TNR, I think, has become an icon of the age of technology and instant publishing. It’s what you see and it’s what you want to see, even if it isn’t the tidiest to look at. I don’t think it’s an issue, but you make an interesting point. We could be using something else. We could be using a huge variety of fonts. So, point well raised.

    1. “It’s what you see and it’s what you want to see.” Well said! While I don’t care much about fonts (and can’t really distinguish between TNR and Georgia when I see them separately), I also find that I have an easier time reading material in TNR. It’s just comfortable for me. It would take time for me to get used to something else. Thanks for stopping by!

  3. I detest TNR! and enjoyed the snarky quote at beginning of your post. For e-mail I use Comic Sans – much clearer & easier to read. Batang appears in 98% of my documents.

    1. Interesting! I’ve never used Comic Sans or Batang (that I remember). To me, TNR looks “right” because it’s what I see the most often. I can tolerate other fonts, but only in smaller doses, and so I prefer reading longer passages in TNR. Yes, it’s boring, but it works for me!

  4. I’ll dissent! But not too much. As Jen Malone notes in today’s Writers’ Rumpus blog post, a standard font such as Times New Roman or Courier, always in 12-point, should be used when formatting manuscript submissions. That’s because they are readable and convey professionalism–it means the writer knows better than to use a cute or distracting font when sending their words for consideration by an agent or editor. It’s like dressing for a job interview–you don’t want your outfit to take attention away from YOU.

    That being said, the quote from Paris Review lists “books, documents, and advertisements.” The point of an advertisement is to attract attention and create a mood, and unless the mood you want to create is served by Times New Roman, there’s not much point to it.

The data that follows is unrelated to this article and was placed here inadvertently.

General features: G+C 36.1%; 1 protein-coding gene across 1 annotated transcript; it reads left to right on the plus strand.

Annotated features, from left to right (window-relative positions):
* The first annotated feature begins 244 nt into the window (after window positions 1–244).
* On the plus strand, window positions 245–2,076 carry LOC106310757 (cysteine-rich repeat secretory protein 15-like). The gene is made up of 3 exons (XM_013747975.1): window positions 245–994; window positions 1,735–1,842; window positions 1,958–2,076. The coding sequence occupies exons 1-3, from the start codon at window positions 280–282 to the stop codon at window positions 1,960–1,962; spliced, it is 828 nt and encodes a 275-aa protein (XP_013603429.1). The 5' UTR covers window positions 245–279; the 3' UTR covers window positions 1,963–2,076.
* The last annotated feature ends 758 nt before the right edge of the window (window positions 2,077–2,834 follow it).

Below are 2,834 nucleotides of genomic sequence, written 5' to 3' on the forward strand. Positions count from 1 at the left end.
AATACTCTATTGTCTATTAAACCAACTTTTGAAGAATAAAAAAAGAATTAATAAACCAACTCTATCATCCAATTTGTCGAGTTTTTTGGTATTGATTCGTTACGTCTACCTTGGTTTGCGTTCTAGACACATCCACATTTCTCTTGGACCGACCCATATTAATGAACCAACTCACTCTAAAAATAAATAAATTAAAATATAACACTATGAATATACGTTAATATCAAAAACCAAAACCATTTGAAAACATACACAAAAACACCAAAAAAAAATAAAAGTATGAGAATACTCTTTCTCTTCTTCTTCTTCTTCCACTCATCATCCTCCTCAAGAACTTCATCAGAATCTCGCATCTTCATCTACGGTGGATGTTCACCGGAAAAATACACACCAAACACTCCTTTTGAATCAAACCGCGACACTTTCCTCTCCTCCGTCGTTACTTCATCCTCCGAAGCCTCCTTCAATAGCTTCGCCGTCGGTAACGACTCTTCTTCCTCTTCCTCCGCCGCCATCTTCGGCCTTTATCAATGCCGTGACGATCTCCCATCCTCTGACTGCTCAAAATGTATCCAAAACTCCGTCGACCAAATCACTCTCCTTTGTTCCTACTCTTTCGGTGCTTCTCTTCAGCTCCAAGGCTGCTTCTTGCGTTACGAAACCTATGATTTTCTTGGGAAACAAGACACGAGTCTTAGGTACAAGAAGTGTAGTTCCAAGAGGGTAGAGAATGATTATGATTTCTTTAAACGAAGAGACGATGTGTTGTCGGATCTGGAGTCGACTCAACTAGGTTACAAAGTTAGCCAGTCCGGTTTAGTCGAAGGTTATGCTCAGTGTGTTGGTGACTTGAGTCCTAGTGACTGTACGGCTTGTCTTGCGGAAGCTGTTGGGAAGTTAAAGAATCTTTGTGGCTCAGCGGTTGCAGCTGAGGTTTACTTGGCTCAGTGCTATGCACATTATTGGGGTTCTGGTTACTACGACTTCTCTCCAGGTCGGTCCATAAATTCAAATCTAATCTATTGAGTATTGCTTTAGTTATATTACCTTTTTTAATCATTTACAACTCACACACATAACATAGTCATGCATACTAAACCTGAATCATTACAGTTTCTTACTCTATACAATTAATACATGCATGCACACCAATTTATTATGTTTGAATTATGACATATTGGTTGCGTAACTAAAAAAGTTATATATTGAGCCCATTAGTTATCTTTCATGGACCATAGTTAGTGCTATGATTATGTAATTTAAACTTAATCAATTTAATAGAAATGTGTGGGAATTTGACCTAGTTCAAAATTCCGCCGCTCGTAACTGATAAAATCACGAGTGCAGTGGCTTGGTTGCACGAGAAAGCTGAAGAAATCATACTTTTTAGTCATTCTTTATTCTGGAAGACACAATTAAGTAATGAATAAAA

I’ll end by recommending the excellent film on typography, “Helvetica,” which is available on Netflix. Or was, the last I heard.

    1. Thanks for stopping by! I saw “Helvetica” a couple of years ago. I liked it. It would make sense to use a standard font to make sure that you aren’t distracting people from your other qualities, but employer choices are often arbitrary. Is there such a difference between TNR and Georgia? I can’t actually distinguish the two fonts, but I do end up finding TNR to be easier to read. While it’s what looks “right” to me, I don’t think I should force that on other people. Maybe none of this will matter as an increasing percentage of our written work is digital (as Rick said in the comment below), allowing readers (including employers) to choose whatever font they want.

      1. My comment was getting long, so I left out that I typically switch between Georgia, Amasis, and Gil Sans (yes, a sans-serifed font) in my e-Reader, and freely change the size depending on where I’m reading. So I’m not rigid about TNR 12-point by any stretch! The idea about a font being up to the reader is intriguing, but also a little unnerving when you consider the role of the graphic designer.